Step change is needed to tackle young people’s mental health, Audit Scotland finds

Auditor General is calling on the public sector to change the way that it deals with children and young people’s mental health.  

SPENDING WATCHDOG, Audit Scotland is calling for a “step change” in the way public services deal with the mental health crisis that is affecting young people across Scotland.  

The report, published today [13 September] examines the child and adolescent mental health service, and found that the health system is “under significant pressure” due to a major increase in young people being referred for mental health services and long waiting times for those in need of treatment.

Audit Scotland found the system is not organised appropriately, with access to specialist support services varying throughout the country, making it difficult for children and their families to get the necessary help they need.

The findings come after First Minister Nicola Sturgeon announced in her Programme for Government last week an additional £250 million in funding for mental health services, with £100 million targeted at expanding support services for children and young people.

Caroline Gardner, the Auditor General, said: "The mental health system is complex and fragmented, making it difficult for children, young people and their families to get the support they need.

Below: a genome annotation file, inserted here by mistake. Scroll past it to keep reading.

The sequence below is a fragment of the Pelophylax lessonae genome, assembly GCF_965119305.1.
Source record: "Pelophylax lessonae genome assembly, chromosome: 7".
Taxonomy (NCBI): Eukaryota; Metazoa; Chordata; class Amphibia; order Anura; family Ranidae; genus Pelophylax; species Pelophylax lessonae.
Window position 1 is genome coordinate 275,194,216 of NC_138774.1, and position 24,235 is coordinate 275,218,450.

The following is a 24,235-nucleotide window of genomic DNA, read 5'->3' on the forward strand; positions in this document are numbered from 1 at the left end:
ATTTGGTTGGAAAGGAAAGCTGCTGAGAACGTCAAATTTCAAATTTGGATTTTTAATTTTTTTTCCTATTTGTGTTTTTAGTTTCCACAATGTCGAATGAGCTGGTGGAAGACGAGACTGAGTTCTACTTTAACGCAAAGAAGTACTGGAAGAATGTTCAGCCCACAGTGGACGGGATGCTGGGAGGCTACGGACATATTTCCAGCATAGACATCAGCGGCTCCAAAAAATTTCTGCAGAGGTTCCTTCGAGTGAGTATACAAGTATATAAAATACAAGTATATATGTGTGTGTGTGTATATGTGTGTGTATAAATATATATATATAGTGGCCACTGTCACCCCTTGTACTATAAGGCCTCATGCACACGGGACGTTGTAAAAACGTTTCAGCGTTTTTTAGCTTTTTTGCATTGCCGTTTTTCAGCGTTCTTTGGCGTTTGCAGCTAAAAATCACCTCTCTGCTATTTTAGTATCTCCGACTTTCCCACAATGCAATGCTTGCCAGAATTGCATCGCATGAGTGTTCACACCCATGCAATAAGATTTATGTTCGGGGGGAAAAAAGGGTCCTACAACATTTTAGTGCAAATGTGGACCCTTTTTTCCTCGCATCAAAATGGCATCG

Read More: Children's coalition: Mental health waiting times for young Scots a 'national disgrace'

"Improving mental health and wellbeing is a public health priority for the Scottish Government. For this to happen, a step change is required in the way services respond to the needs of children and young people."

Over the last five years, there has been around 6,000 more referrals for a specialist service – up by a fifth. And in the same period, the number of rejected referrals have gone up by almost a quarter with 1,400 more being recorded.

Also, youngsters are waiting longer for treatment, with more than a quarter having started treatment in 2017/18 waiting over the Scottish Government 18-week waiting time target, compared to 15 per cent in 2013/14.

The report also found that the current system is focused on “specialist care and responding to crisis” despite the Scottish Government’s stated strategy of concentrating on early intervention and prevention.

Read More: New mental health strategy must tackle root causes and be tied to reducing economic inequality, experts argue

Toni Giugliano, Policy Manager at the Mental Health Foundation Scotland, responded to the report by stating: “We need to invest in creating conditions in which young people can grow into resilient adults and prioritise the provision of the right early intervention services for those that do begin to struggle. We’re not doing enough to lessen the impact of early experiences of poor mental health and to ensure young people who are struggling learn positive help-seeking strategies.”

The Children and Young People’s Mental Health Taskforce – that was set up by both Scottish Government and COSLA back in June – and are calling on immediate action to address issues with rejected referrals and a stronger focus on prevention and early intervention.

Scottish Association for Mental Health Chief Executive Billy Watson, who is on the taskforce, said: “We welcome the findings of Audit Scotland’s report which in large chimes with the Child and Adolescent Mental Health Services (CAMHS) Rejected Referral Audit and the initial views and recommendations of the CAMHS Taskforce.